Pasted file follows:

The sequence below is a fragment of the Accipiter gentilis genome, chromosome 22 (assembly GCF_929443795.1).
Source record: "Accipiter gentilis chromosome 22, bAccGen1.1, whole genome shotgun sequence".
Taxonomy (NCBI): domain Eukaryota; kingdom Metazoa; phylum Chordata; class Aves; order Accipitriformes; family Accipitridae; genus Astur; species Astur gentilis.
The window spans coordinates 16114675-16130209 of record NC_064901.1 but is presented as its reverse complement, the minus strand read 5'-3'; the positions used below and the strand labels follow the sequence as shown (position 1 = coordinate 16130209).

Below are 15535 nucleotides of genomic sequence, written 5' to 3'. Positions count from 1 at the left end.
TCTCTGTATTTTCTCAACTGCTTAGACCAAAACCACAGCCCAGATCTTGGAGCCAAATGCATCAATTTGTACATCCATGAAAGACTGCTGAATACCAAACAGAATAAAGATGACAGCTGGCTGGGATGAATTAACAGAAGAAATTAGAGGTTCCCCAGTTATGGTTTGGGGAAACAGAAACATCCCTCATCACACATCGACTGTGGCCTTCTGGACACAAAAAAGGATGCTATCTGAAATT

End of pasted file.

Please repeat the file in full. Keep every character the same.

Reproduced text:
The sequence below is a fragment of the Accipiter gentilis genome, chromosome 22 (assembly GCF_929443795.1).
Source record: "Accipiter gentilis chromosome 22, bAccGen1.1, whole genome shotgun sequence".
Taxonomy (NCBI): domain Eukaryota; kingdom Metazoa; phylum Chordata; class Aves; order Accipitriformes; family Accipitridae; genus Astur; species Astur gentilis.
The window spans coordinates 16114675-16130209 of record NC_064901.1 but is presented as its reverse complement, the minus strand read 5'-3'; the positions used below and the strand labels follow the sequence as shown (position 1 = coordinate 16130209).

Below are 15535 nucleotides of genomic sequence, written 5' to 3'. Positions count from 1 at the left end.
TCTCTGTATTTTCTCAACTGCTTAGACCAAAACCACAGCCCAGATCTTGGAGCCAAATGCATCAATTTGTACATCCATGAAAGACTGCTGAATACCAAACAGAATAAAGATGACAGCTGGCTGGGATGAATTAACAGAAGAAATTAGAGGTTCCCCAGTTATGGTTTGGGGAAACAGAAACATCCCTCATCACACATCGACTGTGGCCTTCTGGACACAAAAAAGGATGCTATCTGAAATT